Kids today don’t know how lucky they are.
My first experience of driving was aged around 16, manhandling an ageing Volvo 340 belonging to a friend’s mum around an empty airfield. It ended with screams, a near miss with a large concrete block and a frank discussion about my car control.
My son Ben, on the other hand, got his first taste aged just 10, behind the wheel of a brand-new Vauxhall Corsa with power steering and ABS, and a calm professional instructor taking him through the basics on a purpose-made course.
The difference is that 30 years ago if you wanted to learn to drive before you were 17 you needed a willing sucker with a car and some private land. Now, the Young Driver programme offers a safe and structured means for young petrolheads to get behind the wheel long before they are old enough to hit the public roads.
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The Young Driver scheme was launched in 2009 and since then it has provided a million lessons for drivers as young as 10, all given by fully qualified driving instructors.
The thinking is simple: the earlier people learn the skills required for driving, the safer they are when they hit the public roads.
Young Driver’s head of marketing, Sue Waterfield, told me: “There is a genuine scientific basis for the saying ‘practice makes perfect’ and we provide youngsters with more time to get to grips with learning to drive, without the pressure of a test. Accident statistics for our past pupils prove to us that this is most definitely a positive, yet fun, way to improve the safety of our young people behind the wheel.”
A Swedish study from the 1990s found that allowing youngsters to learn from an earlier age, without reducing the age at which they can pass their test, lessened the accident rate in newly qualified drivers by 40%.
A fifth of newly qualified drivers in the UK are involved in an accident in their first six months of driving but Young Driver’s own data suggests that the accident rate among its students is less than 4%.
Living relatively rurally, driving is going to be an essential skill for my kids, so the opportunity to introduce my eldest to driving shortly after he turned 10 seemed too good to pass up.
Young Driver uses more than 70 locations on private land around the country, ranging from former airfields and race tracks to car parks. Some are better suited to newer drivers learning the basics while others incorporate everything from two-way traffic to crossroads.
We turned up to the Braehead location, occupying two levels of a shopping centre car park, to find a real spread of ages and experiences, from 10-year-olds on their first lesson to 16-year-olds sharpening their skills before being allowed on public roads.
As the lesson approached Ben confessed to a flutter of nerves but his instructor, Brian, immediately put him at ease, familiarising him with the car and helping him get comfortable. With the seat pulled fully forward and a variety of foam wedges to help him sit higher he was raring to go.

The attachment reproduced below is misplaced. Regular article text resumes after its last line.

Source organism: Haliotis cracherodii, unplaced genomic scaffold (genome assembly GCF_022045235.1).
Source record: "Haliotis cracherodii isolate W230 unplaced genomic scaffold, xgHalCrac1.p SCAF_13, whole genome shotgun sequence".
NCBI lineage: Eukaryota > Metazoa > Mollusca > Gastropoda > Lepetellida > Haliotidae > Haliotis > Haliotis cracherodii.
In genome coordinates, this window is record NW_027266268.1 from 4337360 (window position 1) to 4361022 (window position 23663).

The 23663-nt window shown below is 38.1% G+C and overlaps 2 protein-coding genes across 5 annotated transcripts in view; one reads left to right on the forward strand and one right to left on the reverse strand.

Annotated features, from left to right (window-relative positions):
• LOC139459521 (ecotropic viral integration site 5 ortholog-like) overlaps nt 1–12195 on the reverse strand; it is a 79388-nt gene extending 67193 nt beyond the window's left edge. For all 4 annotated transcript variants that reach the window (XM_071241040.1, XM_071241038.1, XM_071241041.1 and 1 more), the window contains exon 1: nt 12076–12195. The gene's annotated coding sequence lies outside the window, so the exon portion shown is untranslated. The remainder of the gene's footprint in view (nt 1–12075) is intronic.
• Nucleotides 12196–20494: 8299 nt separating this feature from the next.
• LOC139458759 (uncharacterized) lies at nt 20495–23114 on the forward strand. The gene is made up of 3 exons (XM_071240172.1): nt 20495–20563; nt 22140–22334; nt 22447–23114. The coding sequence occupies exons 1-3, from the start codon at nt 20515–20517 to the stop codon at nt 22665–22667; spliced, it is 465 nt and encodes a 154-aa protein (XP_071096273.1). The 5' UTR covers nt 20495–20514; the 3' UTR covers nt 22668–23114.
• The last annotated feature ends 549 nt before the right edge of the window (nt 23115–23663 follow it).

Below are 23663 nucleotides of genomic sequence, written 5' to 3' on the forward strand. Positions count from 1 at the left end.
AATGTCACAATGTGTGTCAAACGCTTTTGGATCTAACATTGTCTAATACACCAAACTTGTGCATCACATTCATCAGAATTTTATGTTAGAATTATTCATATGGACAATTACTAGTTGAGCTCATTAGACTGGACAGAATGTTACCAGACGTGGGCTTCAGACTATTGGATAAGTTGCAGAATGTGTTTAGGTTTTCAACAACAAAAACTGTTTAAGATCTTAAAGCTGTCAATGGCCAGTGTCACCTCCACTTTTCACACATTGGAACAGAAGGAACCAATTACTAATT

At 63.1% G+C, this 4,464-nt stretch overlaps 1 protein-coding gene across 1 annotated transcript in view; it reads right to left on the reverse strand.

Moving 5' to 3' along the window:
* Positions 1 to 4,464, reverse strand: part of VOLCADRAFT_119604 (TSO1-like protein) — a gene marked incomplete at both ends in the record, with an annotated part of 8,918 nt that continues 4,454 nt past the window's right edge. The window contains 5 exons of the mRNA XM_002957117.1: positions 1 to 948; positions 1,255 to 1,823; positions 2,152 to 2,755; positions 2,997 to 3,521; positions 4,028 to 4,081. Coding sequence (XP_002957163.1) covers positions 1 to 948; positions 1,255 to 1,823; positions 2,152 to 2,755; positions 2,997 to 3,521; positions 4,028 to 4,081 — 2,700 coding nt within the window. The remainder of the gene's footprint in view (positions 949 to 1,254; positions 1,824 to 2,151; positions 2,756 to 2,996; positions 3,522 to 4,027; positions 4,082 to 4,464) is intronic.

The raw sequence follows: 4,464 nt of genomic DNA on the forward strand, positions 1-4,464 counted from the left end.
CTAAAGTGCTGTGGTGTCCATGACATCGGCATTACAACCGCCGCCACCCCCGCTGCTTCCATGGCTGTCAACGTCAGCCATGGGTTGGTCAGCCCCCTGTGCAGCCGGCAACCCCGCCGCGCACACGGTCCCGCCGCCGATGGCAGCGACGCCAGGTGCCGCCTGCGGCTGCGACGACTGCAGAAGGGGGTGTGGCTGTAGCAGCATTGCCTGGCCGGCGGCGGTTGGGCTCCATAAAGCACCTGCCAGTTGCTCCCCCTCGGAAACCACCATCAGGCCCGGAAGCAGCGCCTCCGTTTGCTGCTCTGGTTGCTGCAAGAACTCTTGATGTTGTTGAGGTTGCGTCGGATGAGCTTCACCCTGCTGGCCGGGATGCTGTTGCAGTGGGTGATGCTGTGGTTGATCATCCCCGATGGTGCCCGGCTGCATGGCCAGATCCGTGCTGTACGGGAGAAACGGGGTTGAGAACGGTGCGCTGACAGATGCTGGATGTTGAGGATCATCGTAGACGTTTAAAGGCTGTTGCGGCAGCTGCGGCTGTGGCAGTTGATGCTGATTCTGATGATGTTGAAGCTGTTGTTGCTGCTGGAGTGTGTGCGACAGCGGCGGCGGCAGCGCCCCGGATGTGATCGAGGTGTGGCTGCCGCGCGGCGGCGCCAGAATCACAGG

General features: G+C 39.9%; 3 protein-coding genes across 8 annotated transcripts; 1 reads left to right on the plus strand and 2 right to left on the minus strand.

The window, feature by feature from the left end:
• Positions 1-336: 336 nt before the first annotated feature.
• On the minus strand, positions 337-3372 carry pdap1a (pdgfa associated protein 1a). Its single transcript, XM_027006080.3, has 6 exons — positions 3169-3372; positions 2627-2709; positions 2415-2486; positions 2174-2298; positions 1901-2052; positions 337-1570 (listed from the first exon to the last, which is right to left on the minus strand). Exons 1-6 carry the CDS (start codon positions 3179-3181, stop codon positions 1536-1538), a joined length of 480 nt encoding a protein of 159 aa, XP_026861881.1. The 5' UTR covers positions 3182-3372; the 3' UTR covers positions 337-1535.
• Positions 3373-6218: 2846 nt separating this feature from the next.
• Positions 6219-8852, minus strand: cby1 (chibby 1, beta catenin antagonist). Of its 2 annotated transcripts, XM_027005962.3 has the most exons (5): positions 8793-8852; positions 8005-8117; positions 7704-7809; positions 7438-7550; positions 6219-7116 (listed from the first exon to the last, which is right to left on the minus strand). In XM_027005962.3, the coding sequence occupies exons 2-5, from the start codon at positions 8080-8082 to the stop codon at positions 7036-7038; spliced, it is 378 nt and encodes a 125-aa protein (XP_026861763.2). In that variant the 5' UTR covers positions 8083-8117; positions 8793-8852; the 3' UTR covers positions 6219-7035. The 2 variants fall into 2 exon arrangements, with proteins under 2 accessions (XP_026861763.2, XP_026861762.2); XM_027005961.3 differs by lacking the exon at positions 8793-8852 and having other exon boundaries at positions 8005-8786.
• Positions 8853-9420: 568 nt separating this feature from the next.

Remembering my own first “proper” driving lesson, I recall a lot of sitting at the roadside discussing theory, so it was surprising just how quickly they get the young students moving. After a brief lowdown on the basic controls, they were off, motoring around the car park with around eight other cars.
With kids so often keen to “do” rather than be shown, it’s a good tactic that keeps them focused and it’s only enhanced by the challenging driving they’re faced with.
This isn’t just rolling forwards slowly through some cones. Even in the first lesson, Ben covered reverse parking, roundabouts and a slalom to test his steering control. Later lessons deal with complex junctions and help develop road craft, hazard awareness and other vital skills as well as continuing to develop the basic mechanics of driving.
By the end of the lesson Ben was manoeuvering around the relatively tight confines of the car park with a confidence I certainly didn’t feel on my first lesson. And after an hour he emerged from the car buzzing with excitement and with a grin from ear to ear.
The final part of the lesson was a chat with instructor Brian, where the three of us discussed Ben’s strengths and the areas he needs to work on. As throughout the lesson, it was all done in a positive and encouraging way and left Ben eager to do it all again and hone his skills.
It is a process that has worked for Josh Burford, 14, who in 2019 won the annual Young Driver Challenge. He told National World: “I’ve taken lessons from the age of 10 and Young Driver has helped me with confidence, road knowledge and, obviously, driving skills. Each time I complete a new skill it is added to my ‘Drive Diary’ which builds up over my lessons with notes and tips to help from the instructor which you can look back on.”
And while the lessons are a great early introduction for young drivers like Ben and Josh, they also help drivers who are preparing for their test.
Alfie Rowlett, 17, passed his driving test first time and puts his success in part down to the head start Young Driver gave him.
He said: "I found the Young Driver lessons really useful ahead of starting to learn on the road. It meant I had a good idea how the car controls worked and how to safely do a lot of the basics. That meant it was quicker for me to get into learning about the more complicated aspects of driving when I turned 17. It also meant I felt confident enough to start practicing with my parents almost straight away, and that extra time and experience all really helps you.”
As for Ben, a single lesson hasn’t turned him into the next Lewis Hamilton or Sebastien Loeb, but it has given him a hunger to get back behind the wheel.
“It was awesome fun getting to drive a proper car. I was nervous before I started but then I really enjoyed it when I was doing it.
“I learned so many things about driving from Brian and I can’t wait to do it again.”